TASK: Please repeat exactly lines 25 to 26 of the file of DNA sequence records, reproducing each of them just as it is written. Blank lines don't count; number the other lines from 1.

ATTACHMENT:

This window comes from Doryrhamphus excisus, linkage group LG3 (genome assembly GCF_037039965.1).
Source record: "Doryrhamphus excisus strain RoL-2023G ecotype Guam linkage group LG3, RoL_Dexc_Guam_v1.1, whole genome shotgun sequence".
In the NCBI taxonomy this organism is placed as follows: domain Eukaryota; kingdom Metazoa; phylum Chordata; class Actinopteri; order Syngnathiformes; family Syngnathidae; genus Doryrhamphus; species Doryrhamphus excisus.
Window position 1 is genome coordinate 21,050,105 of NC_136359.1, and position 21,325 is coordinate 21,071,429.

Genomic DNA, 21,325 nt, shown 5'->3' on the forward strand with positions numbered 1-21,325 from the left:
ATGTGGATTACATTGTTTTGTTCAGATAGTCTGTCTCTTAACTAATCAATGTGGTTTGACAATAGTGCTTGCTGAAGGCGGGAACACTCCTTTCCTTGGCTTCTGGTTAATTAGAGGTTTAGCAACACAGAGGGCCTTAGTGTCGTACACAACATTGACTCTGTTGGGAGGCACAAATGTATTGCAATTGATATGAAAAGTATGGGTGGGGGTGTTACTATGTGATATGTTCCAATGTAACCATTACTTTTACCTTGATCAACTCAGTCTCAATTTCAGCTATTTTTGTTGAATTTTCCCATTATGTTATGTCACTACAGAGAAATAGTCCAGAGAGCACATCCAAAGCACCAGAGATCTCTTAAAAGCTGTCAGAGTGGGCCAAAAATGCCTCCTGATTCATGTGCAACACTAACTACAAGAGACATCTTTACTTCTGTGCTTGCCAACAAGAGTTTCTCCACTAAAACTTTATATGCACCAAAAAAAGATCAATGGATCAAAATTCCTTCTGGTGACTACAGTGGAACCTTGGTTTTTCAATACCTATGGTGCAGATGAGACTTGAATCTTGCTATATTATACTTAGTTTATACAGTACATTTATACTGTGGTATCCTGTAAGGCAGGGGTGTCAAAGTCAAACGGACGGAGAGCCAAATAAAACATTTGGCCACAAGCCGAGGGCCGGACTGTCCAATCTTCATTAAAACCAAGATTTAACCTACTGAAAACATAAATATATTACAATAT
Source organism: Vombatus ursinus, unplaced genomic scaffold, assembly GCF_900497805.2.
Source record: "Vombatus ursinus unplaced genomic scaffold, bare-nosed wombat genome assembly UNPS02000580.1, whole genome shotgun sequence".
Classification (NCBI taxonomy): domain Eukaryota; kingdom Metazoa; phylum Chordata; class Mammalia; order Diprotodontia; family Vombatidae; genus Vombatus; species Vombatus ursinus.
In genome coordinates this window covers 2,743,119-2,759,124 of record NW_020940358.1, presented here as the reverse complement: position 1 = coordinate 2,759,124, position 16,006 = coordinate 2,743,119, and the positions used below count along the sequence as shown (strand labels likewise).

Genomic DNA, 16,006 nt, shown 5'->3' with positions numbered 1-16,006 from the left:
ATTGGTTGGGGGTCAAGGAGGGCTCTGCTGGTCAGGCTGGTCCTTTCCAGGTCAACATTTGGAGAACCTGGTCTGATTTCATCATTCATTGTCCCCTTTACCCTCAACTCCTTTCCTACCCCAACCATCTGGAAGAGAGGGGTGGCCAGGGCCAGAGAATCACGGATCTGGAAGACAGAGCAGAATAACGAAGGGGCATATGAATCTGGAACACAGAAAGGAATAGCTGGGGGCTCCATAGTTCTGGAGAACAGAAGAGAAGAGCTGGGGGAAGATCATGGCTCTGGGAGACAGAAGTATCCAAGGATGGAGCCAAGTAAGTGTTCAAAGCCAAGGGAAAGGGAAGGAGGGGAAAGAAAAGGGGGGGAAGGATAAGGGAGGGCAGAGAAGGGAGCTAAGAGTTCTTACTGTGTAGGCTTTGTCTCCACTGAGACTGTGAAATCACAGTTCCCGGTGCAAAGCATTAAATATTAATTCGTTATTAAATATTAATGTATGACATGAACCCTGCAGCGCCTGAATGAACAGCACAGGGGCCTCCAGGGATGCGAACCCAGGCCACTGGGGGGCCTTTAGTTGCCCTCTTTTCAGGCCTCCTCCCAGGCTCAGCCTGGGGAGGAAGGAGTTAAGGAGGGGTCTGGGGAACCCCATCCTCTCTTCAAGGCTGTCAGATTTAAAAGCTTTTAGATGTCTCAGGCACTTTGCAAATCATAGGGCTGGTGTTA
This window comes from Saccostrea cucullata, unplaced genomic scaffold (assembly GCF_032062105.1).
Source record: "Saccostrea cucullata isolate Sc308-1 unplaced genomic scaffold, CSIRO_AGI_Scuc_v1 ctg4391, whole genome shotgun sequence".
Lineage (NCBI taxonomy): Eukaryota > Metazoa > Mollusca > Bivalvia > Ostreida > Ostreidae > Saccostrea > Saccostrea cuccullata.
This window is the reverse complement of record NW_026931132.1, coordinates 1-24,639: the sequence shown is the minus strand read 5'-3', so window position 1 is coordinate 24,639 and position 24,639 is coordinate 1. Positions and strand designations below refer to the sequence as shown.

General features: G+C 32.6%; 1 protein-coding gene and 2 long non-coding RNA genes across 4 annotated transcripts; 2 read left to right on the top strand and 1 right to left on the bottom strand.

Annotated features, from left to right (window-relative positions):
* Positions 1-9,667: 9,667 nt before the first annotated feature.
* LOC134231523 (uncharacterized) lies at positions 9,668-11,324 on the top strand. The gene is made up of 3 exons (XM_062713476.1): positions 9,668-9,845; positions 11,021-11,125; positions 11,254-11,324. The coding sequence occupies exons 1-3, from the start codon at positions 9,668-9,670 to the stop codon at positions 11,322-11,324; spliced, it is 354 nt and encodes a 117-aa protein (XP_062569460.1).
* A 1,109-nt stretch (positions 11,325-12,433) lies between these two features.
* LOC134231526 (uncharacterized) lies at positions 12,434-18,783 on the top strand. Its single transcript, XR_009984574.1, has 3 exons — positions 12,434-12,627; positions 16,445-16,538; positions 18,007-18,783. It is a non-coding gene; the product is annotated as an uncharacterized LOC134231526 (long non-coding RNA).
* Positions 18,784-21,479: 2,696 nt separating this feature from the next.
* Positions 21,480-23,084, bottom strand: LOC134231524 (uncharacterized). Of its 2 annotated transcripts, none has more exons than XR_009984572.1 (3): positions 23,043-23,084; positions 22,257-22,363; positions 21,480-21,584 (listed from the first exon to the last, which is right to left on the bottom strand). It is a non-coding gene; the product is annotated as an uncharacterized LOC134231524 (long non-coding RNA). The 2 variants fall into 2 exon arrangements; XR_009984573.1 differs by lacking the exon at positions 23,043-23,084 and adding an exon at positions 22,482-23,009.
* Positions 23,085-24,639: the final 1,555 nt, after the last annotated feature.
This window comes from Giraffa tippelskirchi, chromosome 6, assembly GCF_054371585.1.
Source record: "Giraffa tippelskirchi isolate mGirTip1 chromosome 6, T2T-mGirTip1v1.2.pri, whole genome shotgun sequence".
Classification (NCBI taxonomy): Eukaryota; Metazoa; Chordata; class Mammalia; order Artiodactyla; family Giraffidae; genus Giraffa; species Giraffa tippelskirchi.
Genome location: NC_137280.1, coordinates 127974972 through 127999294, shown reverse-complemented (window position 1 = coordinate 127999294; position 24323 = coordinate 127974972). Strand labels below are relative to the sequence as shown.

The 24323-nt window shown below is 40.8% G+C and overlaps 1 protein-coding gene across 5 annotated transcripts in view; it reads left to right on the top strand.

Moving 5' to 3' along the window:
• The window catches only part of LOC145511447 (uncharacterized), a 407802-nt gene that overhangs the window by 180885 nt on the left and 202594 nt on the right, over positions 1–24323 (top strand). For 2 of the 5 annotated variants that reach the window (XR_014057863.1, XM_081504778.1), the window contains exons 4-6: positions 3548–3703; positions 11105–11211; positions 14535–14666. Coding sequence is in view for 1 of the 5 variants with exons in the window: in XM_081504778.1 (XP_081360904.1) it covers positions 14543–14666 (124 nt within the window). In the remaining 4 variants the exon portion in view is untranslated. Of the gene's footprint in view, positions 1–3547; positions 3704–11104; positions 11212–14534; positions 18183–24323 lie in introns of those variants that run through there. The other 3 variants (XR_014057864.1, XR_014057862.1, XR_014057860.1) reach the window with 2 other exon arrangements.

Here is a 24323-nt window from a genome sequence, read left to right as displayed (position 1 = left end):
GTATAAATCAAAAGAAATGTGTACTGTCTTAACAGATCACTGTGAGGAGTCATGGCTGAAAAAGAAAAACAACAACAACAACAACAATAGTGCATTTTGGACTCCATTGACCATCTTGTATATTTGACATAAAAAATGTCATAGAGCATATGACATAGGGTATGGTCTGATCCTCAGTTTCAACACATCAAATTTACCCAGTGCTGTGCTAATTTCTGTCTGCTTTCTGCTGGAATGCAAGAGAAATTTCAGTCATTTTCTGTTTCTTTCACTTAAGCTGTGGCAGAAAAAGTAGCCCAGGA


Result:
* Positions 23,085-24,639: the final 1,555 nt, after the last annotated feature.
This window comes from Giraffa tippelskirchi, chromosome 6, assembly GCF_054371585.1.